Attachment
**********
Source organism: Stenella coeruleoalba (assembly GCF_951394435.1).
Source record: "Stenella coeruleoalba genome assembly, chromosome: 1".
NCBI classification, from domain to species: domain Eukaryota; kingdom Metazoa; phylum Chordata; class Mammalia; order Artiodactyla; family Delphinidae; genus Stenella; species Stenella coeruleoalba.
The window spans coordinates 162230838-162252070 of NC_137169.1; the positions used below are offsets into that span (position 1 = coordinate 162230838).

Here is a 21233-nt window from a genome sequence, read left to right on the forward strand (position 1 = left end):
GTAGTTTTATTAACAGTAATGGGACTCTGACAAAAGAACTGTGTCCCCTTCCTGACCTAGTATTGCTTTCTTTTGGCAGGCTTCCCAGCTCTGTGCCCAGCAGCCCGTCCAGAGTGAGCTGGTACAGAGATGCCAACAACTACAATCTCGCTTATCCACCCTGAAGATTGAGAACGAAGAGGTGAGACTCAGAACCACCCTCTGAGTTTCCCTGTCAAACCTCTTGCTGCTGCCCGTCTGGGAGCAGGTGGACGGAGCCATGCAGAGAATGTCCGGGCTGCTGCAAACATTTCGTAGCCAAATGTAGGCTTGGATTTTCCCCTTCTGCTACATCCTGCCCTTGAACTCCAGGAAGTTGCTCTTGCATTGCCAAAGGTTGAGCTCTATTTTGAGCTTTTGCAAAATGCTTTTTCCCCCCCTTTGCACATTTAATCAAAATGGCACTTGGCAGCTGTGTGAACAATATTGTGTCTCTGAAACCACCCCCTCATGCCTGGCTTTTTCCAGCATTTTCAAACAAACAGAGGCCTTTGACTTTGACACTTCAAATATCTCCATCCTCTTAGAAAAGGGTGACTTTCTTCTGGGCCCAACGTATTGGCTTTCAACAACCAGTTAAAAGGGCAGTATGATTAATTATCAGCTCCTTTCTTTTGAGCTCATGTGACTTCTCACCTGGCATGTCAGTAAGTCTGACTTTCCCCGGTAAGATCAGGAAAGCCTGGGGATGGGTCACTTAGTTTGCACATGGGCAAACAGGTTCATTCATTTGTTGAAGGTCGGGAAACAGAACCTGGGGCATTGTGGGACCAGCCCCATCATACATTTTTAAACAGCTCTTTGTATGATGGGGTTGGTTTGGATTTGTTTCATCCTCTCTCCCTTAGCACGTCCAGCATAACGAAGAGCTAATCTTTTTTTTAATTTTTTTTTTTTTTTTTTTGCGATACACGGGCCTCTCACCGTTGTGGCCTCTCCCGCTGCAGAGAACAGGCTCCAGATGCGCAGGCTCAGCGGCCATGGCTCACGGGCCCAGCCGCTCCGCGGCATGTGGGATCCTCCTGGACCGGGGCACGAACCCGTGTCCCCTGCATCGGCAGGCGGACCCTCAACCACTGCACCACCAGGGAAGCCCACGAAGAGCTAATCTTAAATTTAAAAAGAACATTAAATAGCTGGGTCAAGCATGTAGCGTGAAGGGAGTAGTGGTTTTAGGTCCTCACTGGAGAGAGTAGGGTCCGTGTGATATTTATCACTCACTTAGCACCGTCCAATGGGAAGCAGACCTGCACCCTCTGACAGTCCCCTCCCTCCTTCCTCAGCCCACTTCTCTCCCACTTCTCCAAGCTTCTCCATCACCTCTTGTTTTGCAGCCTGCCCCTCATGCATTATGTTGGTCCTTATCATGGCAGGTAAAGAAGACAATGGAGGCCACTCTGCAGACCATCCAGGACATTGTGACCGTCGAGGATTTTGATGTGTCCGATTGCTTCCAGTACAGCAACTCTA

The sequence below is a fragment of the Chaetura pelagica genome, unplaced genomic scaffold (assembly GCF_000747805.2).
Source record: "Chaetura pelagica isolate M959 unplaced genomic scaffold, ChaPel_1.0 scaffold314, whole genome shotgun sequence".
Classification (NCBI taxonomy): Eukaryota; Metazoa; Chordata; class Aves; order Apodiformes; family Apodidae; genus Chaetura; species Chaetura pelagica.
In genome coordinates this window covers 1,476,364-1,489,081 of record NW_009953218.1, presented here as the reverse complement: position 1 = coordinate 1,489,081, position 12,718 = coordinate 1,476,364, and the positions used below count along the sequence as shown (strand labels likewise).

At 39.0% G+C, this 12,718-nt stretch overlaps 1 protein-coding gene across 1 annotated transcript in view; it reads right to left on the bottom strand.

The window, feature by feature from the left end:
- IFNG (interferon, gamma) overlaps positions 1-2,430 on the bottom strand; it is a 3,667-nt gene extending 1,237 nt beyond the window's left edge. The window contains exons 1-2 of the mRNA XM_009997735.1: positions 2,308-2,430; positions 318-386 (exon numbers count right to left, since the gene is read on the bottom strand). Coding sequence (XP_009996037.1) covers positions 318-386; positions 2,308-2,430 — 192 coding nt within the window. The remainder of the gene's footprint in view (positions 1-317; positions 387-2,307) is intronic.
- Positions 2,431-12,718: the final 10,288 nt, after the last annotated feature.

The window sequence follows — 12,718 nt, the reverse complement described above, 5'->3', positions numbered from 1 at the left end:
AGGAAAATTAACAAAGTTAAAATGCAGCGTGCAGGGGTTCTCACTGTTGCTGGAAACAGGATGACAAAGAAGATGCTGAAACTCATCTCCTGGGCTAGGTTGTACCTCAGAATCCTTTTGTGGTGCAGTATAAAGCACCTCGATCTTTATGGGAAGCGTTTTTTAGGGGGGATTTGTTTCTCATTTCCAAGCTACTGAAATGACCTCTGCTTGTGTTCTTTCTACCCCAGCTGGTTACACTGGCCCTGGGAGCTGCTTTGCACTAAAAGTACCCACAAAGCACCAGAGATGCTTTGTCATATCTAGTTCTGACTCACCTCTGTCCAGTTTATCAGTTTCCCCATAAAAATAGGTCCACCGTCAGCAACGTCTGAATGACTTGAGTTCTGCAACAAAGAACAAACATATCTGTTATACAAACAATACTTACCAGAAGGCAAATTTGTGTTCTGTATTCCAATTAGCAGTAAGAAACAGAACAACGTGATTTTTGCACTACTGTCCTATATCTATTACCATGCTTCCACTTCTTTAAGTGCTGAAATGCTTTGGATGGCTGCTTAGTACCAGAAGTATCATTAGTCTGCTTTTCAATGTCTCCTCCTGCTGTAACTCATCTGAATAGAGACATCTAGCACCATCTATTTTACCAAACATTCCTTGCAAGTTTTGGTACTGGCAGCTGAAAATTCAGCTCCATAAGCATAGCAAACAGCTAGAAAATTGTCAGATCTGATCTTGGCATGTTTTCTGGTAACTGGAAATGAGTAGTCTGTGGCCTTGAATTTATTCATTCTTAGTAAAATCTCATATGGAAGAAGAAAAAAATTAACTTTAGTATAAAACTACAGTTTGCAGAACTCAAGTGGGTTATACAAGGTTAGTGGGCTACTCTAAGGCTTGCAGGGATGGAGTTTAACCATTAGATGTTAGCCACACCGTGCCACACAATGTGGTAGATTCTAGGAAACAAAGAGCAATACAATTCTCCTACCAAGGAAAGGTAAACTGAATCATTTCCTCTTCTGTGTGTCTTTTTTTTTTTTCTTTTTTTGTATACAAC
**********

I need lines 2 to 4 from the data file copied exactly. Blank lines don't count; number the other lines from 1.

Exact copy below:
Source record: "Stenella coeruleoalba genome assembly, chromosome: 1".
NCBI classification, from domain to species: domain Eukaryota; kingdom Metazoa; phylum Chordata; class Mammalia; order Artiodactyla; family Delphinidae; genus Stenella; species Stenella coeruleoalba.
The window spans coordinates 162230838-162252070 of NC_137169.1; the positions used below are offsets into that span (position 1 = coordinate 162230838).